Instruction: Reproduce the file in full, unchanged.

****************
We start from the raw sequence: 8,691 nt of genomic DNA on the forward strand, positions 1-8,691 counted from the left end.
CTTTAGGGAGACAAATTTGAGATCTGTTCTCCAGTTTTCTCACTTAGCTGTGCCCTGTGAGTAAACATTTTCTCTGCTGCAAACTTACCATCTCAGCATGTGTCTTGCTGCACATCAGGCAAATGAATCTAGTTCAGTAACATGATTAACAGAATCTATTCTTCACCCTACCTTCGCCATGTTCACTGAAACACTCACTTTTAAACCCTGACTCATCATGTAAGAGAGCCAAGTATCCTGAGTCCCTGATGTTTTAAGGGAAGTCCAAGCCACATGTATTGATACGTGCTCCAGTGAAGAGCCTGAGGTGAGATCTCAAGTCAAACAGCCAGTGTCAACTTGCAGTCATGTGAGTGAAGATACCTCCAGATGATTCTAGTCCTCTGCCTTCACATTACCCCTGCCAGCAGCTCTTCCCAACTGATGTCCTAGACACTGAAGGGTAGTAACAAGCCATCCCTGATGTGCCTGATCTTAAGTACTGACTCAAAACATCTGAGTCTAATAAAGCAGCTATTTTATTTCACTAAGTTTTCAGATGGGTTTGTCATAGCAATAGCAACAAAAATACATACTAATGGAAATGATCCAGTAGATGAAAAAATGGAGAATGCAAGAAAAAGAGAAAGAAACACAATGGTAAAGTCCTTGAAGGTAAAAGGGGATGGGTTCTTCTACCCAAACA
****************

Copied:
We start from the raw sequence: 8,691 nt of genomic DNA on the forward strand, positions 1-8,691 counted from the left end.
CTTTAGGGAGACAAATTTGAGATCTGTTCTCCAGTTTTCTCACTTAGCTGTGCCCTGTGAGTAAACATTTTCTCTGCTGCAAACTTACCATCTCAGCATGTGTCTTGCTGCACATCAGGCAAATGAATCTAGTTCAGTAACATGATTAACAGAATCTATTCTTCACCCTACCTTCGCCATGTTCACTGAAACACTCACTTTTAAACCCTGACTCATCATGTAAGAGAGCCAAGTATCCTGAGTCCCTGATGTTTTAAGGGAAGTCCAAGCCACATGTATTGATACGTGCTCCAGTGAAGAGCCTGAGGTGAGATCTCAAGTCAAACAGCCAGTGTCAACTTGCAGTCATGTGAGTGAAGATACCTCCAGATGATTCTAGTCCTCTGCCTTCACATTACCCCTGCCAGCAGCTCTTCCCAACTGATGTCCTAGACACTGAAGGGTAGTAACAAGCCATCCCTGATGTGCCTGATCTTAAGTACTGACTCAAAACATCTGAGTCTAATAAAGCAGCTATTTTATTTCACTAAGTTTTCAGATGGGTTTGTCATAGCAATAGCAACAAAAATACATACTAATGGAAATGATCCAGTAGATGAAAAAATGGAGAATGCAAGAAAAAGAGAAAGAAACACAATGGTAAAGTCCTTGAAGGTAAAAGGGGATGGGTTCTTCTACCCAAACA